Vietnam's Disaster Plan

Vietnam's Disaster Plan
It is estimated that there are 4.4 million disabled persons in Vietnam. It is a country with the most wheelchair users in the world. In addition, it is one of the top ten countries in the world for natural disasters. Recognizing that their current disaster plans have not adequately addressed the safe evacuation of the disabled, Vietnam has initiated a new project to remedy that situation.

The Disabled Persons Organization (DPO) and Malteser International has begun a two-year plan to improve the survivability of those with disabilities. Their focus is to include the disabled in disaster planning and train them in all aspects of early warning and evacuation.

Approximately 70% of the population live on or near rivers or in coastal regions. Typhoons and flooding are reoccurring threats with no appropriate response measures in place. There is little in the way of transportation away from the areas struck by natural disasters and no early warning system except through loudspeakers when a disaster is upon them.

The inclusion of the disabled means that the unique needs of people with disabilities will be considered while they are actively trained and involved in all aspects of planning. Part of that planning will involve an early warning system, setting up rescue teams and means of transportation to move the disabled from hazardous areas and training medical personnel to meet the specific needs of the disabled.

The Federal Foreign Office and Malteser International, a relief agency based in Malta, are financing the project. The German government has recently pledged $380,000 to help support the relief effort, particularly for the disabled in the central region of the Quang Nam Province where floods are a regular occurrence.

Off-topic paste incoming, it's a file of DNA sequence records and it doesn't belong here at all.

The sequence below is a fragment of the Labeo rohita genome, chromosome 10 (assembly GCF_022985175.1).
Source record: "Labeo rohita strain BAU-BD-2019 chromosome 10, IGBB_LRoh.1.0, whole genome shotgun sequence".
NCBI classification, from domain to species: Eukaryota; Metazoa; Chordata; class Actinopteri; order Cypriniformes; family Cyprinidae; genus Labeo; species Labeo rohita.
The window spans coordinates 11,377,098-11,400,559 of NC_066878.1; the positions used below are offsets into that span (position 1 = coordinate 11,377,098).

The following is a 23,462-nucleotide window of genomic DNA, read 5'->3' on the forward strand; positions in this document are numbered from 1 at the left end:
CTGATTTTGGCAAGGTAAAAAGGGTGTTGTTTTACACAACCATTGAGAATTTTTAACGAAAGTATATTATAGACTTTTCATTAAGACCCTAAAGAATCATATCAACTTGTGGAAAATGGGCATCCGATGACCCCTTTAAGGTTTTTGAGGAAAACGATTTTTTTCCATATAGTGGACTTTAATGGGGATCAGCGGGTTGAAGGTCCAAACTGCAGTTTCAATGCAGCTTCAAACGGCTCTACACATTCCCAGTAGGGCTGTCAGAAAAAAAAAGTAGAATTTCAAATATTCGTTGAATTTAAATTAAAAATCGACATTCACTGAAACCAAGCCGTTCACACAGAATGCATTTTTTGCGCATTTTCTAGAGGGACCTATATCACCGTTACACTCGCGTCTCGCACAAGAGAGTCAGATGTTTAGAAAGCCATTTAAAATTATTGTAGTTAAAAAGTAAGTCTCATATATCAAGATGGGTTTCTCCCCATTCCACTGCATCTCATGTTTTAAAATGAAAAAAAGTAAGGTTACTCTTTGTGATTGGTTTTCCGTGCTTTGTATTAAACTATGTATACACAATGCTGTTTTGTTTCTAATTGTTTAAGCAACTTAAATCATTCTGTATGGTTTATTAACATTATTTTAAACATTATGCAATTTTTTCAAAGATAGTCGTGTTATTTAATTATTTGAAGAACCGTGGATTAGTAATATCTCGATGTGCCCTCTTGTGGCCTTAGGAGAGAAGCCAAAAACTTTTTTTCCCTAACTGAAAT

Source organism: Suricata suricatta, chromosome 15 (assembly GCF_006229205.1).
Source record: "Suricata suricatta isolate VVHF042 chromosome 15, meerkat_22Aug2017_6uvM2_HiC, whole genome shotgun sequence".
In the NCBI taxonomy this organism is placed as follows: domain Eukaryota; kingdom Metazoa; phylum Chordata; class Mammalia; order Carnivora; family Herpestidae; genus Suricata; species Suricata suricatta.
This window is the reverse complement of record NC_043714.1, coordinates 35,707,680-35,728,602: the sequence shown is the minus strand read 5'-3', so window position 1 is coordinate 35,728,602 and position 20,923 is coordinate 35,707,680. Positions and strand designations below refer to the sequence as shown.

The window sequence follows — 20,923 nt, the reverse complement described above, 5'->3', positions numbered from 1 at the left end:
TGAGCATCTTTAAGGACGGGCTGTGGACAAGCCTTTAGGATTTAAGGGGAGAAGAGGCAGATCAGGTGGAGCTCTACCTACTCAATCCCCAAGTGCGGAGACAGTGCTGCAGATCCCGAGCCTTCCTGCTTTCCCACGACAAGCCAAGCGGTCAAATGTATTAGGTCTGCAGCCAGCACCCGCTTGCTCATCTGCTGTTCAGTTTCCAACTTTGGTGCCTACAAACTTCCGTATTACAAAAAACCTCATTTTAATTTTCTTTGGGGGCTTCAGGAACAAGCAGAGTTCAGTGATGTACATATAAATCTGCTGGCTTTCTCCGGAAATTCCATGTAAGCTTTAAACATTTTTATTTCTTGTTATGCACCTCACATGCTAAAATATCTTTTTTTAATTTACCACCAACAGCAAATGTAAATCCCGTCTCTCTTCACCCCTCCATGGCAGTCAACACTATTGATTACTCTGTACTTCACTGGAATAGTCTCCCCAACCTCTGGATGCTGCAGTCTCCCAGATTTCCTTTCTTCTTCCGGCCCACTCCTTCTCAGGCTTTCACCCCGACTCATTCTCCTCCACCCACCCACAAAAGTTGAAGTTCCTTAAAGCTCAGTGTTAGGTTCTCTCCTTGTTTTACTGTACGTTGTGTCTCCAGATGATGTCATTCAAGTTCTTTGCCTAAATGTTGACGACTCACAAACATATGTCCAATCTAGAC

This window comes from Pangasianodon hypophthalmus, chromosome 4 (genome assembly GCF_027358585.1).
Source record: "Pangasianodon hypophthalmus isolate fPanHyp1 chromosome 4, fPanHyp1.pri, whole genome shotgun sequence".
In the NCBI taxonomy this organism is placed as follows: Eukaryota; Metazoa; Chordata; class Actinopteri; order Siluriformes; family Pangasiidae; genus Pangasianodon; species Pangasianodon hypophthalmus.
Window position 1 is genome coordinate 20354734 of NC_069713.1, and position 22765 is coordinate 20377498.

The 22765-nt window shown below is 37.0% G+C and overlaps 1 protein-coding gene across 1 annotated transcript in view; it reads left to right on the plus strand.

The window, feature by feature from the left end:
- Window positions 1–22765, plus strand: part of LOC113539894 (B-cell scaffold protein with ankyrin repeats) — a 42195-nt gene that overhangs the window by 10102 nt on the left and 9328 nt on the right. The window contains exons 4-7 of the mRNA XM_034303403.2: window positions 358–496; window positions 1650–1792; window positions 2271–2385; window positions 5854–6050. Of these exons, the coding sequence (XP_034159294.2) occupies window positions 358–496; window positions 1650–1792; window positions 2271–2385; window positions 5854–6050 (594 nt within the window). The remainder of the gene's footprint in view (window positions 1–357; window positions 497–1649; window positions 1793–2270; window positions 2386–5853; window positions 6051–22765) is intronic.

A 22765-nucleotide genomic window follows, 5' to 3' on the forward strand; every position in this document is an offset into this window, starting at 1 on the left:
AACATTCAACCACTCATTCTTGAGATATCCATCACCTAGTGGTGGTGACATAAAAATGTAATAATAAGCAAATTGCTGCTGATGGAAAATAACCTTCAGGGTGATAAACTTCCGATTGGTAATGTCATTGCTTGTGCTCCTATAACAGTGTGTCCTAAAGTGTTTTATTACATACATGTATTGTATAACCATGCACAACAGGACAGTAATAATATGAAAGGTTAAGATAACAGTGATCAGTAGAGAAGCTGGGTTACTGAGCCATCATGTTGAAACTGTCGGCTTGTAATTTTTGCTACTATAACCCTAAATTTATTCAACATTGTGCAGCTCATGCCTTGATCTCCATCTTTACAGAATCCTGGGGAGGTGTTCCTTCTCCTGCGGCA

Malteser International is also heading the development of guidelines and training materials for the Community-Based Disaster Risk Management (CBDRM) project. Since the disabled population is the most vulnerable and least represented group in the country, their inclusion in this program will improve their community standing as well as their tenuous situation during national disasters.

The example being set by Vietnam could very well set precedence for other countries. The special needs of the disabled have not been fully regarded in respect to disaster planning. For the most part, people with disabilities have been trained to ready themselves, but have not had the opportunity to voice their needs to their communities during and following evacuation procedures. This is a tremendous and insightful plan on behalf of Vietnam and its partnered organizations in considering this aspect in protecting their population.

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